Popular science has a brdisney magic cardight futureSome Reception Favors Ideas
The popularity of science-popping or popular science groups suggests Chinese people are becoming more science-literate, writes Zhang Zhouxiang and Wang Xiaoying
Evolution does not necessarily lead to stronger or smarter species. Some species survive the competition for life because they have a unique advantage: Low consumption of energy.
A kind of green alga perfectly fits this logic. Its organic structure is so simple that it has to rely on another kind of bacterium for circulation. The latter takes care of its consumption of energy, disposal of waste, as well as supports its basic life.
Does that relationship sound familiar?
If a father takes care of everything, his offspring will remain simple - and foolish.
The above remarks are part of the Father"s Day special report of Jubuqihou, or Local Climate, a domestic popular science (or science-popping) group that designs long pictures containing information on science and publishes them via WeChat public account and micro blog. The number of its followers on WeChat alone is over 700,000.
Local Climate is one of the hundreds of groups of its kind. According to gasdata.cn, a website specializing in new media data collection and analysis, the number of popular science WeChat public accounts reached 783 in 2017, with more on micro blog and other new media platforms such as smartphone applications. However, the majority of the accounts are inactive and lack influence. "Only about 9 percent update their contents regularly, of which only 3 percent articles register more than 10,000 hits," said the Gasdata report.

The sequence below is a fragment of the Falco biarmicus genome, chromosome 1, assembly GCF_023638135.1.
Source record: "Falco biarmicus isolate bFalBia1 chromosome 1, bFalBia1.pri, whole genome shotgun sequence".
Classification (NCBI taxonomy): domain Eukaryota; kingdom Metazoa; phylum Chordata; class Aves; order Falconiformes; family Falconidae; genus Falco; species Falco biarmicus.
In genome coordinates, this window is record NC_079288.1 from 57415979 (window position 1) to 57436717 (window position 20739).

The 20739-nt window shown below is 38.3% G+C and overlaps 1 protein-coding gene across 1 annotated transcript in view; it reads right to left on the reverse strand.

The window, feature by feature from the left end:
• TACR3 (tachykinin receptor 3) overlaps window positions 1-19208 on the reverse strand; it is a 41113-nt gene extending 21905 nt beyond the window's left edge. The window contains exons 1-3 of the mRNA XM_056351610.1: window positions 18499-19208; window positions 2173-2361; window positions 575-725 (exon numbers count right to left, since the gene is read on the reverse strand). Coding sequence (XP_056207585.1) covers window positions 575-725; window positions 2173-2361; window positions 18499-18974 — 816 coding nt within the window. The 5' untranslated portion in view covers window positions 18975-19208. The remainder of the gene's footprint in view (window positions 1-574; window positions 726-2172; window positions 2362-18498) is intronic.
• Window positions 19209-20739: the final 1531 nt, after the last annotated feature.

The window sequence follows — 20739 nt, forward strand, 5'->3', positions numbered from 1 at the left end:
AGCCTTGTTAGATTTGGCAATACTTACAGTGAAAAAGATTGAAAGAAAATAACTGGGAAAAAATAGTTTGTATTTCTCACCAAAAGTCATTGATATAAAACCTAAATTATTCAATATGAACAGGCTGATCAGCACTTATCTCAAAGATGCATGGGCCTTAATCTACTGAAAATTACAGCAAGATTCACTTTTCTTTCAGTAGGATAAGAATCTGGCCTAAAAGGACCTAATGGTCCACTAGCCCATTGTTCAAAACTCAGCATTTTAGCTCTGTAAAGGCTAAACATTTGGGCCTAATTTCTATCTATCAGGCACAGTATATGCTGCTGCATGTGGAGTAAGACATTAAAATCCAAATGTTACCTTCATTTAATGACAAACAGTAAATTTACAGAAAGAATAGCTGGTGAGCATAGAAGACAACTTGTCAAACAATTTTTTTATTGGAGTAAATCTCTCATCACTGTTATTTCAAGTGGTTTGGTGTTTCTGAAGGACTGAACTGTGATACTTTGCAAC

And the majority of the influential teams are quite big organizations such as guokr.com or China Science Communication. Starting as a four-member team in August 2016, Local Climate is a rare one among them. Having freshly earned their bachelors" degrees from Tsinghua University, Zhu Jian, Mao Tianhua and Sun Qiming decided in August 2016 to do something "more meaningful and more interesting" than ordinary designing and painting jobs.
"We searched the then existing media outlets and found knowledge-sharing might be an emerging market", said Zhu Jian. "Some of the social media outlets provide materials for reading every day but when you read them, you hardly get anything that truly enriches your knowledge. So we thought, maybe we could share knowledge with our readers?"